Danny Brown, a Detroit native and all around a.d.d-oddball, is about as left of the dial as you can turn it. His buzz is getting louder now, but it took a guest spot on the stellar crew-cut ‘Huzzah” remix from Mr. Muthafuckin’ eXquire before I gave the dude his proper dues. I had heard of him, browsed by a few articles and clicked a few soundbites, but nothing really stuck. A friend recommended Black & Brown, Danny’s collaboration with Black Milk, and I’ve been hooked since. I’m actually ashamed to say it took me this long.
Danny is the type of mc you either love or hate. Like The Hold Steady or David Bowie, The RZA or The Pharcyde, you either dig it or it drives you crazy. His vocal range is nasally, sometimes borderline whiny. Other times his voice is toned back and straightforward. I guess Danny Brown is a chameleon of sorts amongst the sea of independent rappers trying to make ends meet. His latest and greatest effort is XXX a mixtape in the general sense, yet has the feel of proper full length debut.
No subjects are taboo, be it oral sex (he’s a fan of both giving and receiving), smoking weed or his struggles from virtual unknown to viral sensation. He chronicles the daily ups and downs from front to back on XXX, relenting only for a few seconds at a time. What I love about Danny is the word play. He’s a menace with a pad and pen. He’s clever, crude and creative all without giving an inch…his rhymes are as comfortable as nails on the chalk board, but never compromised.
His recent deal with Fools Gold records should take him from hipster circles to bigger venues as 2012 unfolds, and I say good for him. He’s no G-Unit gangster, but you can definitely find him in the club. Fellas, hide your ladies. They’re suckers for that chipped tooth and long, silky perm.
“Its like looking through a time machine and seeing my dad and his friends back when they were cool”. Thank you LittleZappey, you brazen internet video enthusiast. You and Youtube are hysterical. Oakland, California’s Bare Wires are exactly what LittleZappey so wonderfully captured in that brief but picture perfect user comment.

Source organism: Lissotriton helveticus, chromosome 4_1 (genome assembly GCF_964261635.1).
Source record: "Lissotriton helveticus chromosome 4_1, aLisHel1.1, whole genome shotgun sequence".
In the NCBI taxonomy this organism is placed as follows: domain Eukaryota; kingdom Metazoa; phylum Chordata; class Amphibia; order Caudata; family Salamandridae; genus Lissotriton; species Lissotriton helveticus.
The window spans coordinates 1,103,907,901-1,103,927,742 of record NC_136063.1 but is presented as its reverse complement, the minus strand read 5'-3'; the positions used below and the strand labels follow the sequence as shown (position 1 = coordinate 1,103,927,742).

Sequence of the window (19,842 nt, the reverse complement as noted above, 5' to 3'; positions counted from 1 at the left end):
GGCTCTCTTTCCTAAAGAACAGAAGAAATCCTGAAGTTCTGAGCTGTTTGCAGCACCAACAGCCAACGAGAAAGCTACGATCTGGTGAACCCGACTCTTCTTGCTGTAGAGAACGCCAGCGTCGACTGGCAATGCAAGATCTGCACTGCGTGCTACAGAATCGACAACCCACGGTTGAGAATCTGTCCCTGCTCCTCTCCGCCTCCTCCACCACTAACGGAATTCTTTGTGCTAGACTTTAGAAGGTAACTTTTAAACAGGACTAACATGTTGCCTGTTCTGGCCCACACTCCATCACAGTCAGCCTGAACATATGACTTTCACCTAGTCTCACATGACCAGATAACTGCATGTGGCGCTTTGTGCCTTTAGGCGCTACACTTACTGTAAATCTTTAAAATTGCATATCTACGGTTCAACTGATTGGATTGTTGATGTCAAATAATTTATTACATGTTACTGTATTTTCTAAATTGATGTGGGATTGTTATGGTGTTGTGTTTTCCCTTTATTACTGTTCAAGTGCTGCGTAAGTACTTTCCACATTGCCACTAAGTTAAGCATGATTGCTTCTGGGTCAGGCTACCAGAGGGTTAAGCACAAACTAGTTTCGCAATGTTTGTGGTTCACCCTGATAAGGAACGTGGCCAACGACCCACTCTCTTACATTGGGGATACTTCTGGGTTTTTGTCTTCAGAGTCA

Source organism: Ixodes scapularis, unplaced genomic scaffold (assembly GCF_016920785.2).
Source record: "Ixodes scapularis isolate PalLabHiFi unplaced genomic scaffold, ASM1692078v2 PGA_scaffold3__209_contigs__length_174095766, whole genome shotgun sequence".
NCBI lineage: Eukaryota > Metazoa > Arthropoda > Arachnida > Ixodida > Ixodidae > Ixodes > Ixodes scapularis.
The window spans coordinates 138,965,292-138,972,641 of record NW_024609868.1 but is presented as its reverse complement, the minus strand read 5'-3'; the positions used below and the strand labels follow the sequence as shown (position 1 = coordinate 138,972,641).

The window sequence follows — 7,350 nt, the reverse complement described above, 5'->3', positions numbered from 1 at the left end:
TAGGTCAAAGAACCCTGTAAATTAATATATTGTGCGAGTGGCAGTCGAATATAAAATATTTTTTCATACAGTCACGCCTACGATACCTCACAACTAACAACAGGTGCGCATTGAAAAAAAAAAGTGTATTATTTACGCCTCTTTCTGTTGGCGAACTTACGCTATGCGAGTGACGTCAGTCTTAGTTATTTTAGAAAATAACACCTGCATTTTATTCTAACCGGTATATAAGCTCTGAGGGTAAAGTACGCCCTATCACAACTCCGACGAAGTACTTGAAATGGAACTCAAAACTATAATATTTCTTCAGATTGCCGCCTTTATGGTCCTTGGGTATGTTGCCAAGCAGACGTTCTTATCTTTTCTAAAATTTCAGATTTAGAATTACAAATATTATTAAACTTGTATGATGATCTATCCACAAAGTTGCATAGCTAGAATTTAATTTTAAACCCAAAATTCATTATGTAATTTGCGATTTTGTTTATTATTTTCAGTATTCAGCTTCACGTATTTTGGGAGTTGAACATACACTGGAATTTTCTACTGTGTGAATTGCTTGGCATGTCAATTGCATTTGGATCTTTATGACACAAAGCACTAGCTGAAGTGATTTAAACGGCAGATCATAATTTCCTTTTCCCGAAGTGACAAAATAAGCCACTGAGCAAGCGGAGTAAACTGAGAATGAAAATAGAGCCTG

At first listen, this west coast three-piece plays rambling, reckless garage-pop. Tune in and you realize the calculated touches of melody and flair. They want you to think they’re cooler than your dad and his weekend-warrior Harley buddies, and they just might be. On any wild Saturday, the dudes in Bare Wires might get mocked all night by the bro’s playing beer pong. But pass out and there goes the band. They left with the half-empty keg…and all the girls.
They’ve been around for a minute, releasing the terrific Seeking Love in 2010. 2011 gave us a the bands dreamier, glam-rock record, Cheap Perfume. They’re playing a few shows up and down the Cali coast the next few weeks in preparation for SXSW in Austin this March. Waves will be made, tee shirts will be sold. Hopefully, they’ll make a few for those who wear something slightly bigger than a youth Large.
Mustaches that rad have to be taken seriously…don’t they?
Fancy cars. Good weed. Brand name luggage. Shoes with colorful bottoms. Rick Ross’s Maybach Music Group is on a mission to spread the word, and that word is wealth. Ross is on the rise and poised for an industry take-over on the strength of his crew which includes Philly street king Meek Mill, Ohio wordsmith Stalley and Atlanta’s Pill (who may or may not be with MMG at the time I write this post). They’re young, hungry and backed by Ricky Rozay, the self-proclaimed kingpin of the MIA.
The problem with Ross’s new tape Rich Forever is plain and simple. We get it. We understand how big and powerful MMG truly is. We can smell the weed and count the stacks. We watch the Bugatti’s roll by and never question who’s at the wheel. But beyond all the style, where’s the substance? The beats pound with a familiar tick and bass boom, the choruses make your head nod and the asses shake, but honestly…what does it all mean? Is this really the stuff of champions?
High points on this one come courtesy of the guest spots. Pharell and Diddy steal the show on their features, and Stalley’s opening verse on “Party Hearts” is the tape’s standout moment. But when Ross is in command of the microphone, results vary. He shines through moments of introspective genius on “Mine Games” and goes for the throat with Nas on “Triple Beam Dreams”, but the bright spots are few and far between. As this tape trudges on, the production grinds feeling at times like one long headache that burns like a dull Flaka Flame.
We want more Rozay. After all, you’re the boss. God forgives, your fans won’t.